100 YEARS AGO
Friday, Aug. 20, 1920
Women may attend political meetings
The authorities have decided to abolish the police regulation forbidding women to attend political public meetings.
It will be remembered that the women’s leaders did their best during the recent session of the Diet to secure the abolition of regulations against them.
The authorities have held repeated conferences on the question and have at last made up their minds to abolish the regulation above mentioned, but not that which forbids women to participate in any public demonstration of a political nature.
The announced reform will be reported at general meeting of the New Women’s Association to be held on Sunday next.
75 YEARS AGO
Thursday, Aug. 9, 1945
New-type bombs used in raid on Hiroshima
President Truman’s announcement on Monday that American aircraft had dropped a new-type bomb in an attack on the Japanese mainland was bitterly criticised by the Vatican spokesman who said that the news created a “painful impression” in the Holy See says a Reuters newscast received in Stockholm. The new bomb is regarded as a further step in the direction of indiscriminate employment of means of destruction, the spokesman said.
New-type bombs were used by the small number of superforts that raided Hiroshima on Monday morning, causing considerable damage to the city quarters, the Imperial Headquarters announced, in its communique issued at 3:30 p.m. Tuesday.
The communique follows:
“1. In the attack made by a small number of B-29’s on August 6, considerable damage was caused to Hiroshima City.
“2. In this attack, the enemy used new-type bombs. Details are now under investigation.”
50 YEARS AGO
Wednesday, Aug. 19, 1970
MPD surveys Shinjuku in hippie head count
Shinjuku’s foreigners’ hippie colony was inhabited by 65 persons from 65 countries, according to a recent survey by the Metropolitan Police Department.
According to the survey conducted in late July, the colony’s population was 27 Americans (2 females); 8 British (1 female); 8 French (1 female); 6 Canadians (1 female); 3 Germans; 3 Swedes; 3 Swiss; 1 Argentine and 1 Malaysian.
About two-thirds of them had tourist visas which are valid for two months before a renewal is required. Some have lived here for more than six months, having renewed their visas twice.
Thirty-two of them were students. There were also teachers, company employees, artists and soldiers.
More than half of them came directly to Shinjuku upon arrival at Tokyo International Airport, having heard from others of a hotel in Shinjuku where opportunities could be found.
Twenty-four stayed at the hotel located at Shinjuku 4-chome where the overnight charge is ¥300.
They earned money teaching conversation in English and other foreign languages in the daytime and gathered near the east entrance of the JNR Shinjuku Station at night for fun.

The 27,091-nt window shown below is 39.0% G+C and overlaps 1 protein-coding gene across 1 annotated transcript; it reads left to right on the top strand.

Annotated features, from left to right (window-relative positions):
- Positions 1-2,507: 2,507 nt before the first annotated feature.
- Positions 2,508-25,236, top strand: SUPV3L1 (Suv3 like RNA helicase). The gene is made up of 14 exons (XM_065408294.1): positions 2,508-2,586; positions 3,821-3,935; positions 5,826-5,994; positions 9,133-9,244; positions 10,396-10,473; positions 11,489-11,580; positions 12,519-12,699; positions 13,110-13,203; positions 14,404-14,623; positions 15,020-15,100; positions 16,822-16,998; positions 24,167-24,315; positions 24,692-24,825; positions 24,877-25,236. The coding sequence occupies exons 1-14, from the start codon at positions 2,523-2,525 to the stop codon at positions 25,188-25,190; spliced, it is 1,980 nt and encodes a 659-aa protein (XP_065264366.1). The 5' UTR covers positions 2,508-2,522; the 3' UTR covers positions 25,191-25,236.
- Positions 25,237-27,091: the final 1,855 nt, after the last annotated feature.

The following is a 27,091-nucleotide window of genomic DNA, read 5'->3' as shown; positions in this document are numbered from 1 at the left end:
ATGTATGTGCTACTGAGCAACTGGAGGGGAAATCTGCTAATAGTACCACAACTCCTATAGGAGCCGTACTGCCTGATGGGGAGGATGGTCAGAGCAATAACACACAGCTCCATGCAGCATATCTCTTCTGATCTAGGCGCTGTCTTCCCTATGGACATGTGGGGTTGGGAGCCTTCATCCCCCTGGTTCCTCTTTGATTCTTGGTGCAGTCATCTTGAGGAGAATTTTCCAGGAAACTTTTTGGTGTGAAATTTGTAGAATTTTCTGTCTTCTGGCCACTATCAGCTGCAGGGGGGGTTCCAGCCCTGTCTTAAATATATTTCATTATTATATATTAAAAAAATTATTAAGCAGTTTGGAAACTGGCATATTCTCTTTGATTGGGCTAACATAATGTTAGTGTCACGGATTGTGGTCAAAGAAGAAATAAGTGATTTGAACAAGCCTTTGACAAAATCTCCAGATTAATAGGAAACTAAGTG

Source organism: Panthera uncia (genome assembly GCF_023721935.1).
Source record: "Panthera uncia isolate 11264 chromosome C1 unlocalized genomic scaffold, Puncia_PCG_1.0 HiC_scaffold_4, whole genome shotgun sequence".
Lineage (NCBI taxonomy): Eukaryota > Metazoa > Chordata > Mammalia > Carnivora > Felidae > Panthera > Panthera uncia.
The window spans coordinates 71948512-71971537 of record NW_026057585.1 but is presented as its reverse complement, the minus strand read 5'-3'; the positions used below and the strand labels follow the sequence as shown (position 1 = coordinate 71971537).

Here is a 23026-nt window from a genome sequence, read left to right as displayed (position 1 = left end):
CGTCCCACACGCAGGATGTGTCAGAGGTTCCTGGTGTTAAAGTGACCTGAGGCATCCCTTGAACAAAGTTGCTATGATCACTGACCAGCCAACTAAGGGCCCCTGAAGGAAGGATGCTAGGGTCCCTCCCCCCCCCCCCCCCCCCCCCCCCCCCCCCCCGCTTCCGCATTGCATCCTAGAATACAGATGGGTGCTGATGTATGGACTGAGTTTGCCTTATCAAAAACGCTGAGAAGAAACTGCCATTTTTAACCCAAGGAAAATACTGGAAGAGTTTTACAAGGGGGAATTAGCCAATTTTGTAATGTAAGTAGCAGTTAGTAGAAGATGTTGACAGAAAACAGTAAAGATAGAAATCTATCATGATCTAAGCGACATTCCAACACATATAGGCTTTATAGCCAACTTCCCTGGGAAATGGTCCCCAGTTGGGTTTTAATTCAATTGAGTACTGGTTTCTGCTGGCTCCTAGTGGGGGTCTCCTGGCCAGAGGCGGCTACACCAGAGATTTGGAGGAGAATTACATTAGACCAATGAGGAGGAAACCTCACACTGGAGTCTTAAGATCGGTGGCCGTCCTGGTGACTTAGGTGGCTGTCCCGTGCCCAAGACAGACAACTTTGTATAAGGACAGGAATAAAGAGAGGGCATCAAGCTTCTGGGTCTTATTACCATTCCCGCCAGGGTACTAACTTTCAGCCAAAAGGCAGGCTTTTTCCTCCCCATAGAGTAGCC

Among them was an American youth, 27, arrested in the act of puffing a marihuana [sic] cigarette in his room at the hotel.
25 YEARS AGO
Wednesday, Aug. 16, 1995
Apology issued for war: Murayama cites mistaken national policy
Prime Minister Tomiichi Murayama, in a statement released Tuesday to mark the 50th anniversary of the war’s end, offered a straightforward apology and expression of remorse for the nation’s actions before and during World War II.
He acknowledged the damage and suffering inflicted upon other Asian countries by Japan’s colonial rule and aggression, calling it the result of a mistaken national policy.
However, Murayama said all matters concerning Japan’s wartime redress have been legally solved through a series of international treaties, and the government will not compensate individuals, including former “comfort women.”
Nevertheless, he said his government would continue to address postwar issues with sincerity.
In the statement, which was approved by the Cabinet, the prime minister thanked the United State and other nations for their support and aid in the postwar reconstruction.
He said the lessons of war must be passed on so the next generation will not repeat the errors in Japan’s history.
“During a certain period in the not-too-distant past, Japan, following a mistaken national policy, advanced along the road to war, only to ensnare the Japanese people in a fateful crisis, and, through its colonial rule and aggression, caused tremendous damage and suffering to the people of many countries, particularly those of Asian nations,” Murayama said.
“I regard, in a spirit of humility, these irrefutable facts of history, and express here once again my feelings of deep remorse and state my heartfelt apology,” he continued.
“Japan must eliminate self-righteous nationalism, promote international coordination as a responsible member of the international community and, thereby, advance the principles of peace and democracy,” Murayama said. “At this time of remembrance, I declare to people of Japan and abroad my intention to make good faith the foundation of our government policy, and this is my vow.”
During a news conference after he read the statement, Murayama did not say specifically what policy had been a mistake, stressing that the point is to recognize that Japan inflicted great suffering and damage to the people of many nations, especially in Asia.
He said that the late Emperor Showa bears no war responsibility.
Compiled by Leo Howard. In this feature, we delve into The Japan Times’ 124-year archive to present a selection of stories from the past. The Japan Times’ archive is now available in digital format. For more details, see jtimes.jp/de.